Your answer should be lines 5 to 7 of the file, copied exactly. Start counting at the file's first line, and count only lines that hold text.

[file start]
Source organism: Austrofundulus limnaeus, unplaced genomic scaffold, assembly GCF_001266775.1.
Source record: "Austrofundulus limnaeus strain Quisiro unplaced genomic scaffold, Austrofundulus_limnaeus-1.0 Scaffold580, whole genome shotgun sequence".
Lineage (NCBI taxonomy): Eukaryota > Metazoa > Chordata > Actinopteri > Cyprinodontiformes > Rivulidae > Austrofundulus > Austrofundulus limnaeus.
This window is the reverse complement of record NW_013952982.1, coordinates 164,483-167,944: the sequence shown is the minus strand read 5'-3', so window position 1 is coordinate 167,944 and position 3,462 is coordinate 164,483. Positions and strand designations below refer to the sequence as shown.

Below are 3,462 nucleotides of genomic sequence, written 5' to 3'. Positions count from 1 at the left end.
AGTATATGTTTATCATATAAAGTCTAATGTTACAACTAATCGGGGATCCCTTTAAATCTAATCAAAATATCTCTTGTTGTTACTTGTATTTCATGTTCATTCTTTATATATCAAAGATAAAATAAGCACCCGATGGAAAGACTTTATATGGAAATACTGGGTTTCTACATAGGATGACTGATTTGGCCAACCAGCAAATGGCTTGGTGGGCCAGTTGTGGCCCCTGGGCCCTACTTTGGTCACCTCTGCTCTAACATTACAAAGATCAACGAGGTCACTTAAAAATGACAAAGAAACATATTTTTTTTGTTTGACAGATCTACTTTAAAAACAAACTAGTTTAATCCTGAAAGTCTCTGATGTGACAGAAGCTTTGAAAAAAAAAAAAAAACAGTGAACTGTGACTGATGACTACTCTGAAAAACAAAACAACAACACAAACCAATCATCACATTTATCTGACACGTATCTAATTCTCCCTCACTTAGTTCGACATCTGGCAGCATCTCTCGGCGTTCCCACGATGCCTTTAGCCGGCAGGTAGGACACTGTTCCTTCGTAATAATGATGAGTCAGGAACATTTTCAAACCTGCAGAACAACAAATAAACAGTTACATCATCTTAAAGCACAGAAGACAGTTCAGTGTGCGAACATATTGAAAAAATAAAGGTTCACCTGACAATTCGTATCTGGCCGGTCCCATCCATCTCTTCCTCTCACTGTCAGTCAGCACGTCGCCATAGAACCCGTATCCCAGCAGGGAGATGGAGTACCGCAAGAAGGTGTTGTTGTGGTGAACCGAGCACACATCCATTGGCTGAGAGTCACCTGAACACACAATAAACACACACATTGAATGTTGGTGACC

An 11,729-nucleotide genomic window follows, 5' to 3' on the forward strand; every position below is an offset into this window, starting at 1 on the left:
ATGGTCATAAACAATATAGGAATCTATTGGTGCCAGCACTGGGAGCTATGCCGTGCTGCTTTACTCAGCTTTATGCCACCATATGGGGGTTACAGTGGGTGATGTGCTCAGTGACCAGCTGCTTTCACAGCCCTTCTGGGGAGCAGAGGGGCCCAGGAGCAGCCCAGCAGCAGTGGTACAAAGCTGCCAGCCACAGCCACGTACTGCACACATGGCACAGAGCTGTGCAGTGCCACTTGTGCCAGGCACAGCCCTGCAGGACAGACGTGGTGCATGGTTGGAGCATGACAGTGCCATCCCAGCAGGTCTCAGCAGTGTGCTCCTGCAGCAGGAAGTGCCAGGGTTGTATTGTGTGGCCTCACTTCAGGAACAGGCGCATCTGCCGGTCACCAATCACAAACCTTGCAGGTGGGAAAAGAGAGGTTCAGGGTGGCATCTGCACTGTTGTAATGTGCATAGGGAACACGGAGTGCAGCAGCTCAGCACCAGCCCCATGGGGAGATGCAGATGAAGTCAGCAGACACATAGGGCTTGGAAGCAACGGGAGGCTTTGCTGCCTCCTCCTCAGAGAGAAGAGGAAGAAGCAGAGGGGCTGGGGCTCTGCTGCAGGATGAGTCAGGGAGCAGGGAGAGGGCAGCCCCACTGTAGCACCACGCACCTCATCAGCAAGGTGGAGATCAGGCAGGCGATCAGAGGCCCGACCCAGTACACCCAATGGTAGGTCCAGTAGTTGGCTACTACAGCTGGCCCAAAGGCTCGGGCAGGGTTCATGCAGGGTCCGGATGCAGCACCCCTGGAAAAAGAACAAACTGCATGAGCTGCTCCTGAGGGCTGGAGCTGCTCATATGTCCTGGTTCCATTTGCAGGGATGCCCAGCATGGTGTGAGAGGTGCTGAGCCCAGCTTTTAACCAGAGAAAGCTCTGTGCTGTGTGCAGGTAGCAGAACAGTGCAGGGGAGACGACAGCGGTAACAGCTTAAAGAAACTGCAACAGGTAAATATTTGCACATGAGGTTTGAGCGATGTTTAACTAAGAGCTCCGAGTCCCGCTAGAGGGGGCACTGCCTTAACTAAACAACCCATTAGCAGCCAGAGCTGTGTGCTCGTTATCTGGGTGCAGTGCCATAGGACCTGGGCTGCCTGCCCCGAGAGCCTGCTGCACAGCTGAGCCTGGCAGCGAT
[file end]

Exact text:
Below are 3,462 nucleotides of genomic sequence, written 5' to 3'. Positions count from 1 at the left end.
AGTATATGTTTATCATATAAAGTCTAATGTTACAACTAATCGGGGATCCCTTTAAATCTAATCAAAATATCTCTTGTTGTTACTTGTATTTCATGTTCATTCTTTATATATCAAAGATAAAATAAGCACCCGATGGAAAGACTTTATATGGAAATACTGGGTTTCTACATAGGATGACTGATTTGGCCAACCAGCAAATGGCTTGGTGGGCCAGTTGTGGCCCCTGGGCCCTACTTTGGTCACCTCTGCTCTAACATTACAAAGATCAACGAGGTCACTTAAAAATGACAAAGAAACATATTTTTTTTGTTTGACAGATCTACTTTAAAAACAAACTAGTTTAATCCTGAAAGTCTCTGATGTGACAGAAGCTTTGAAAAAAAAAAAAAAACAGTGAACTGTGACTGATGACTACTCTGAAAAACAAAACAACAACACAAACCAATCATCACATTTATCTGACACGTATCTAATTCTCCCTCACTTAGTTCGACATCTGGCAGCATCTCTCGGCGTTCCCACGATGCCTTTAGCCGGCAGGTAGGACACTGTTCCTTCGTAATAATGATGAGTCAGGAACATTTTCAAACCTGCAGAACAACAAATAAACAGTTACATCATCTTAAAGCACAGAAGACAGTTCAGTGTGCGAACATATTGAAAAAATAAAGGTTCACCTGACAATTCGTATCTGGCCGGTCCCATCCATCTCTTCCTCTCACTGTCAGTCAGCACGTCGCCATAGAACCCGTATCCCAGCAGGGAGATGGAGTACCGCAAGAAGGTGTTGTTGTGGTGAACCGAGCACACATCCATTGGCTGAGAGTCACCTGAACACACAATAAACACACACATTGAATGTTGGTGACC

An 11,729-nucleotide genomic window follows, 5' to 3' on the forward strand; every position below is an offset into this window, starting at 1 on the left: